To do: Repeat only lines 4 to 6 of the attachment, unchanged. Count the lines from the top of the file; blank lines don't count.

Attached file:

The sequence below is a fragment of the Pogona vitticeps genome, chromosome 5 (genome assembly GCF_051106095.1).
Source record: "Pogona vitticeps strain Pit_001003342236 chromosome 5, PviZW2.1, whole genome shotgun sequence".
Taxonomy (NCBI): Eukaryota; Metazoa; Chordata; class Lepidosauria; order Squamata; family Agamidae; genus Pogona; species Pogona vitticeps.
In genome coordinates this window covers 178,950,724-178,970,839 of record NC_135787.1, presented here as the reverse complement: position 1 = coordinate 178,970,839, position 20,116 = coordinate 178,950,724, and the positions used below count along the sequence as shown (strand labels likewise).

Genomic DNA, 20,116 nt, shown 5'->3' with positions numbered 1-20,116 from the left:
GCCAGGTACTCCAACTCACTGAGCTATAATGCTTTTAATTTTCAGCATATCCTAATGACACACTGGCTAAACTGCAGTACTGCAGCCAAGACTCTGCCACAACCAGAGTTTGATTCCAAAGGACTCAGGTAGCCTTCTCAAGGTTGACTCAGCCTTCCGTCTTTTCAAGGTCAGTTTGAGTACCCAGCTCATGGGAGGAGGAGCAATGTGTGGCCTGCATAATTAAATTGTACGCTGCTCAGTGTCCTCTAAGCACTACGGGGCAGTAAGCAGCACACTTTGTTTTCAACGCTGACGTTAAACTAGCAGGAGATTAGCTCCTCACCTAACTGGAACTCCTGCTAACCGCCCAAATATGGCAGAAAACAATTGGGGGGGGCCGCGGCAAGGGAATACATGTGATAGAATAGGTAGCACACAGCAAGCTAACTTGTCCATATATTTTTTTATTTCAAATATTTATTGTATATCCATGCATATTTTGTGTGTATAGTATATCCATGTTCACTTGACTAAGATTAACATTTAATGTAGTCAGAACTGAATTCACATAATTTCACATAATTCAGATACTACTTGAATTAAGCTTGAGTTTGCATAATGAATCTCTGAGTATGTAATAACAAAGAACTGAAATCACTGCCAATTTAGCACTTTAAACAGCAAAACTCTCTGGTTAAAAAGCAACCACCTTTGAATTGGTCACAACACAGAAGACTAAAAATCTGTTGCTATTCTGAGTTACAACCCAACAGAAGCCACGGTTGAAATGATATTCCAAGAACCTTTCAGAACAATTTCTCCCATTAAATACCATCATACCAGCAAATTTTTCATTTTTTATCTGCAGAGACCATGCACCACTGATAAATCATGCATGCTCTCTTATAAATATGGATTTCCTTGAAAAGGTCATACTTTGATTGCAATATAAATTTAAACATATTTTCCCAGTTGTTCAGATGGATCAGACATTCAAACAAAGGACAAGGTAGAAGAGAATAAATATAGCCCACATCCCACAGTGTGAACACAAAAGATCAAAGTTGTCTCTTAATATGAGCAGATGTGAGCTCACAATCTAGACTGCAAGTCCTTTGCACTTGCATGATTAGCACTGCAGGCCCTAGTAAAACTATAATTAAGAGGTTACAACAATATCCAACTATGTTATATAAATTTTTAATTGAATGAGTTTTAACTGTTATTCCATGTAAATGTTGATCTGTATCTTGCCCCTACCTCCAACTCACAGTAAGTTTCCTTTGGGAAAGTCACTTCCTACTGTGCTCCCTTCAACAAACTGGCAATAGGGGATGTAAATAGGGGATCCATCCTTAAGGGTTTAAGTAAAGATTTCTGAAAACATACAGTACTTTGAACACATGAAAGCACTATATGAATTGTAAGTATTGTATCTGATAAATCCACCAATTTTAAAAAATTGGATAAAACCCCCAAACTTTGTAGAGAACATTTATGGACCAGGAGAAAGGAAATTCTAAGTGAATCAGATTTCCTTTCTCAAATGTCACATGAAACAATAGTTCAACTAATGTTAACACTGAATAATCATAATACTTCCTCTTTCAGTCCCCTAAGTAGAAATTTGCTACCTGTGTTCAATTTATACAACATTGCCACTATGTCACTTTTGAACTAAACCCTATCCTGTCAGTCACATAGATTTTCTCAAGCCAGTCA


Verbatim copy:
In genome coordinates this window covers 178,950,724-178,970,839 of record NC_135787.1, presented here as the reverse complement: position 1 = coordinate 178,970,839, position 20,116 = coordinate 178,950,724, and the positions used below count along the sequence as shown (strand labels likewise).

Genomic DNA, 20,116 nt, shown 5'->3' with positions numbered 1-20,116 from the left:
GCCAGGTACTCCAACTCACTGAGCTATAATGCTTTTAATTTTCAGCATATCCTAATGACACACTGGCTAAACTGCAGTACTGCAGCCAAGACTCTGCCACAACCAGAGTTTGATTCCAAAGGACTCAGGTAGCCTTCTCAAGGTTGACTCAGCCTTCCGTCTTTTCAAGGTCAGTTTGAGTACCCAGCTCATGGGAGGAGGAGCAATGTGTGGCCTGCATAATTAAATTGTACGCTGCTCAGTGTCCTCTAAGCACTACGGGGCAGTAAGCAGCACACTTTGTTTTCAACGCTGACGTTAAACTAGCAGGAGATTAGCTCCTCACCTAACTGGAACTCCTGCTAACCGCCCAAATATGGCAGAAAACAATTGGGGGGGGCCGCGGCAAGGGAATACATGTGATAGAATAGGTAGCACACAGCAAGCTAACTTGTCCATATATTTTTTTATTTCAAATATTTATTGTATATCCATGCATATTTTGTGTGTATAGTATATCCATGTTCACTTGACTAAGATTAACATTTAATGTAGTCAGAACTGAATTCACATAATTTCACATAATTCAGATACTACTTGAATTAAGCTTGAGTTTGCATAATGAATCTCTGAGTATGTAATAACAAAGAACTGAAATCACTGCCAATTTAGCACTTTAAACAGCAAAACTCTCTGGTTAAAAAGCAACCACCTTTGAATTGGTCACAACACAGAAGACTAAAAATCTGTTGCTATTCTGAGTTACAACCCAACAGAAGCCACGGTTGAAATGATATTCCAAGAACCTTTCAGAACAATTTCTCCCATTAAATACCATCATACCAGCAAATTTTTCATTTTTTATCTGCAGAGACCATGCACCACTGATAAATCATGCATGCTCTCTTATAAATATGGATTTCCTTGAAAAGGTCATACTTTGATTGCAATATAAATTTAAACATATTTTCCCAGTTGTTCAGATGGATCAGACATTCAAACAAAGGACAAGGTAGAAGAGAATAAATATAGCCCACATCCCACAGTGTGAACACAAAAGATCAAAGTTGTCTCTTAATATGAGCAGATGTGAGCTCACAATCTAGACTGCAAGTCCTTTGCACTTGCATGATTAGCACTGCAGGCCCTAGTAAAACTATAATTAAGAGGTTACAACAATATCCAACTATGTTATATAAATTTTTAATTGAATGAGTTTTAACTGTTATTCCATGTAAATGTTGATCTGTATCTTGCCCCTACCTCCAACTCACAGTAAGTTTCCTTTGGGAAAGTCACTTCCTACTGTGCTCCCTTCAACAAACTGGCAATAGGGGATGTAAATAGGGGATCCATCCTTAAGGGTTTAAGTAAAGATTTCTGAAAACATACAGTACTTTGAACACATGAAAGCACTATATGAATTGTAAGTATTGTATCTGATAAATCCACCAATTTTAAAAAATTGGATAAAACCCCCAAACTTTGTAGAGAACATTTATGGACCAGGAGAAAGGAAATTCTAAGTGAATCAGATTTCCTTTCTCAAATGTCACATGAAACAATAGTTCAACTAATGTTAACACTGAATAATCATAATACTTCCTCTTTCAGTCCCCTAAGTAGAAATTTGCTACCTGTGTTCAATTTATACAACATTGCCACTATGTCACTTTTGAACTAAACCCTATCCTGTCAGTCACATAGATTTTCTCAAGCCAGTCA